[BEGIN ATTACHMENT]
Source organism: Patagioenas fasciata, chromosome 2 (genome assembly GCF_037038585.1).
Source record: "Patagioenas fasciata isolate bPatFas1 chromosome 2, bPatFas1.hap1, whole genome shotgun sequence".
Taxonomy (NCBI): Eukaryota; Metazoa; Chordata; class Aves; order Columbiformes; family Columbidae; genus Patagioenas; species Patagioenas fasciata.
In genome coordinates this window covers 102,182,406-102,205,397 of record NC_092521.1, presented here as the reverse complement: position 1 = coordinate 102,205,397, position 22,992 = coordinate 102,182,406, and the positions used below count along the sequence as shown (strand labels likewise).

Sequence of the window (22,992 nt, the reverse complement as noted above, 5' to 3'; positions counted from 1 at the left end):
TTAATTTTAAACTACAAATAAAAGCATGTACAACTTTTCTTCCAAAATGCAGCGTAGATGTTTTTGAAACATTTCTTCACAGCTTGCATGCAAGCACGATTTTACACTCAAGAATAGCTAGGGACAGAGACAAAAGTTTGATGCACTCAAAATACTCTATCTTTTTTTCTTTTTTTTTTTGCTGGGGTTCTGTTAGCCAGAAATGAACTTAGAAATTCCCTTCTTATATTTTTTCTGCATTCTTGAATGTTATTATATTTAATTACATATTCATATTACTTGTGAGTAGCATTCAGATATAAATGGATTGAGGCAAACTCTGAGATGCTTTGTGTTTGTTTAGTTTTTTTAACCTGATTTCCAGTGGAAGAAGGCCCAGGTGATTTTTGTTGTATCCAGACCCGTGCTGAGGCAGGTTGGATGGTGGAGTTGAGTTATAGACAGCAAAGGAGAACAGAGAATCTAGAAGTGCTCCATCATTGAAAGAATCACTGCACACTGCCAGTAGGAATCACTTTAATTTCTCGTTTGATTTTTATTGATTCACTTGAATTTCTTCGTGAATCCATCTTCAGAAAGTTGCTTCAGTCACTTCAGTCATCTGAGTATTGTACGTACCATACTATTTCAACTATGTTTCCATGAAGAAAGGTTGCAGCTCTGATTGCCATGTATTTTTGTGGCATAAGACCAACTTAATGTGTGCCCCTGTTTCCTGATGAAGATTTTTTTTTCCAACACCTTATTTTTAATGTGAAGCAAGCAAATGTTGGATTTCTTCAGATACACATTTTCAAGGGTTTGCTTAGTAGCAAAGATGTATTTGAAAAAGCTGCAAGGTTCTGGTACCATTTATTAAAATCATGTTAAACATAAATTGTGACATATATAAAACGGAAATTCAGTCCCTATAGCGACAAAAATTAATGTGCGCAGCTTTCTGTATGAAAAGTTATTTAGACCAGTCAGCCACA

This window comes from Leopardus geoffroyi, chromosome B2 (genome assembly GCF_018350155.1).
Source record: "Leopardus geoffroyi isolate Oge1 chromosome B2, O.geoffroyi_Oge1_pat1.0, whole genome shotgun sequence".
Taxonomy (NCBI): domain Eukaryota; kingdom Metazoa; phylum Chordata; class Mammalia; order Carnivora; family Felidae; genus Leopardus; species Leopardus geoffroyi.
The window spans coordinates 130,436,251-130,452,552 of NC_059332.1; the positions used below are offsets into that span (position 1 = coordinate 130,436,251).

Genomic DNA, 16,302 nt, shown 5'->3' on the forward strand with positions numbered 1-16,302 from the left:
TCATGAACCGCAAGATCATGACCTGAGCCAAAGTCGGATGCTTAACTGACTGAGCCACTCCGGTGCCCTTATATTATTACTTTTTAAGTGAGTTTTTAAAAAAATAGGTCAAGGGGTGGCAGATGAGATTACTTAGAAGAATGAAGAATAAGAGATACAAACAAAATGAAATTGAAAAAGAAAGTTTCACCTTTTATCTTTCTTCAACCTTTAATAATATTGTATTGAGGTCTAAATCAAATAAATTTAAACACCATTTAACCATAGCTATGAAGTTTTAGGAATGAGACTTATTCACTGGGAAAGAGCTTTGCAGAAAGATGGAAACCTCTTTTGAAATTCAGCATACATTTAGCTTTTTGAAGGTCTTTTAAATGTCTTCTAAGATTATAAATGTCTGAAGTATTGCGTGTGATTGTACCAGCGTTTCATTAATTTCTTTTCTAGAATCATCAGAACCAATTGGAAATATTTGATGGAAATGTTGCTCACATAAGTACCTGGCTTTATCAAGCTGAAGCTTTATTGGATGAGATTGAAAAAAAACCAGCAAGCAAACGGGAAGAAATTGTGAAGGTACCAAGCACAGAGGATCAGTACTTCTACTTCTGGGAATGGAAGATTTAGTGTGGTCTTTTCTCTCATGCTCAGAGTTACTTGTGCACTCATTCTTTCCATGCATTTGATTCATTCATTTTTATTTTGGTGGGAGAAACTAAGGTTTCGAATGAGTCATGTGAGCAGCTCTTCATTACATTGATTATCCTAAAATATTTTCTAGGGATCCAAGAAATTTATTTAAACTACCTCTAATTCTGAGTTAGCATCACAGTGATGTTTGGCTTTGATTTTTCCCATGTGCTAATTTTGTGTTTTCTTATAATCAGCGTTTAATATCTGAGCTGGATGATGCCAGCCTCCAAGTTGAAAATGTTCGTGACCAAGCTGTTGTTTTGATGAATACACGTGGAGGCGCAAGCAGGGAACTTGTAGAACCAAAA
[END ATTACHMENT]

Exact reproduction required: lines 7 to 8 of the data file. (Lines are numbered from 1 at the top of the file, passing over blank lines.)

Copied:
This window comes from Leopardus geoffroyi, chromosome B2 (genome assembly GCF_018350155.1).
Source record: "Leopardus geoffroyi isolate Oge1 chromosome B2, O.geoffroyi_Oge1_pat1.0, whole genome shotgun sequence".